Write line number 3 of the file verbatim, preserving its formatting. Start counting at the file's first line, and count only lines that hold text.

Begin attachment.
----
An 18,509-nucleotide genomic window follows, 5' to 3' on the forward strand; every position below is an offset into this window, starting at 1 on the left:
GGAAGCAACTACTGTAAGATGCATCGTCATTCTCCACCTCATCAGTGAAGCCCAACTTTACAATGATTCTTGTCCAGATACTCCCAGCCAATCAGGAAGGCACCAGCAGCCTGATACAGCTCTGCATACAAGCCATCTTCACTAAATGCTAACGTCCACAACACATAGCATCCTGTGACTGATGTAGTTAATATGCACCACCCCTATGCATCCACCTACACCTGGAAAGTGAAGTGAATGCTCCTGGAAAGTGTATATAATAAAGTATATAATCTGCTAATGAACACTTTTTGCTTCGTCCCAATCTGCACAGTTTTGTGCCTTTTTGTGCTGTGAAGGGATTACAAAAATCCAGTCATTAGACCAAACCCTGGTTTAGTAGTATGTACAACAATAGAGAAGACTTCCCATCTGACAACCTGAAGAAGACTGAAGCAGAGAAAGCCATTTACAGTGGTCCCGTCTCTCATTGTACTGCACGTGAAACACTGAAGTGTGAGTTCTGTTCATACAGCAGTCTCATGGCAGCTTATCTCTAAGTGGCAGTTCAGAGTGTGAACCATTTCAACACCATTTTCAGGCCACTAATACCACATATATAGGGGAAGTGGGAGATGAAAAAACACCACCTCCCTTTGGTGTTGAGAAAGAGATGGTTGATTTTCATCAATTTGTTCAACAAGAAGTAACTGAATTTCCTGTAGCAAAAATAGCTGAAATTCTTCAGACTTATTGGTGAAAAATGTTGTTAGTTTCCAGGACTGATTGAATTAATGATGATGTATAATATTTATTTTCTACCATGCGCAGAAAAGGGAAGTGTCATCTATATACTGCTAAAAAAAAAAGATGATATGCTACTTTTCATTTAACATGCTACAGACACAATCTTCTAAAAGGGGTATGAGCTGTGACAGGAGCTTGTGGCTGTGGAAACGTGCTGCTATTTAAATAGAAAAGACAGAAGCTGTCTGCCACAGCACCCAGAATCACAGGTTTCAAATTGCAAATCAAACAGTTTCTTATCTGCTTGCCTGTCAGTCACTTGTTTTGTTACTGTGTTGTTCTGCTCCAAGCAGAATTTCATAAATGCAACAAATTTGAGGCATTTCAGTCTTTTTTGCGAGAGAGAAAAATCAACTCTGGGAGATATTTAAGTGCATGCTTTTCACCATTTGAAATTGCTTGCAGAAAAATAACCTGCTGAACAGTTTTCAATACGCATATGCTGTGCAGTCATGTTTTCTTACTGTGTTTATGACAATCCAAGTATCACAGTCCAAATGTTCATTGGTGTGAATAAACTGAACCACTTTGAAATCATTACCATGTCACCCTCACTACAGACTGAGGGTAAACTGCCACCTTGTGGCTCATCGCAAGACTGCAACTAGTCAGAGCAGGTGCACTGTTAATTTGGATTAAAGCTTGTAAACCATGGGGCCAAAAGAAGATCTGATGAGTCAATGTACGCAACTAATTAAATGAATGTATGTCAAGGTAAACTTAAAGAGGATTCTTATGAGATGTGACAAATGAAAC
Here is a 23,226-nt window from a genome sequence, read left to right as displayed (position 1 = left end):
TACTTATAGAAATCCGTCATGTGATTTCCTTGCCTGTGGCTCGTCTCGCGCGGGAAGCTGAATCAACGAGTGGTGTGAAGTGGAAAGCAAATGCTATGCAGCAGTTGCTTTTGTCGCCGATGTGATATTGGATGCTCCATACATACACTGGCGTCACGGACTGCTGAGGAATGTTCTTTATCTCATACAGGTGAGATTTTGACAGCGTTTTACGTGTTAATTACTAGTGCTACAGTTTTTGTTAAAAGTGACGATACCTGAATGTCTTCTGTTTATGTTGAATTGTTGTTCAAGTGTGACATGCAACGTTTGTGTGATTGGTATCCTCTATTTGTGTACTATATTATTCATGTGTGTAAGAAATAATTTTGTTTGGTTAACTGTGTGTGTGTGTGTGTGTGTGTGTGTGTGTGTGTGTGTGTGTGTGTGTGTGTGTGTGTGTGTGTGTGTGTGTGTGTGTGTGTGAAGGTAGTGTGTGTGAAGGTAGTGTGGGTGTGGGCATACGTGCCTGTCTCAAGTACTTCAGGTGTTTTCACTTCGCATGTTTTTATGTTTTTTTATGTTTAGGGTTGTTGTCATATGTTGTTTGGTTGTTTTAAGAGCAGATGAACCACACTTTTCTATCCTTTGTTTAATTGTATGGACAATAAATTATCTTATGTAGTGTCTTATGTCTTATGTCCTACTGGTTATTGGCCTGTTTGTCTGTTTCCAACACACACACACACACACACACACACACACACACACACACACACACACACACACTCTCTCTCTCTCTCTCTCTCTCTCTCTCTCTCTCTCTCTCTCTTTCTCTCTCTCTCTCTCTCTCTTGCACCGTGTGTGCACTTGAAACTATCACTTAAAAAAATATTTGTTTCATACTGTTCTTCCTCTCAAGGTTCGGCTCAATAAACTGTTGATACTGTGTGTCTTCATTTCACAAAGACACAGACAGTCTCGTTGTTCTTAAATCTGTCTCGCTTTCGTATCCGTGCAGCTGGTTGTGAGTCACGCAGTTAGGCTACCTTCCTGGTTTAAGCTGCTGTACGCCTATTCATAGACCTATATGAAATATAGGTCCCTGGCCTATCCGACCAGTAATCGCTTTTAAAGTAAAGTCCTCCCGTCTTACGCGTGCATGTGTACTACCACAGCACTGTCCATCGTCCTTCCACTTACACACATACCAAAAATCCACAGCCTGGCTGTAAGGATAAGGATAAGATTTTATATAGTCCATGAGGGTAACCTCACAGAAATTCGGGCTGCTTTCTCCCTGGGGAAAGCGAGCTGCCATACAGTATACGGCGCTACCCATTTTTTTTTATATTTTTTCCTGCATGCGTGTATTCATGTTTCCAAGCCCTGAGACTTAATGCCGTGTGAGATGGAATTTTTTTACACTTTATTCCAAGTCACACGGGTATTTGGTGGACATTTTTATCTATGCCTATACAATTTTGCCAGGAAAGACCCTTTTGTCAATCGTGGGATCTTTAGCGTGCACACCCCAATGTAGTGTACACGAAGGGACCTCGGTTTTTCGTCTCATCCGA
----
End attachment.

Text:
Here is a 23,226-nt window from a genome sequence, read left to right as displayed (position 1 = left end):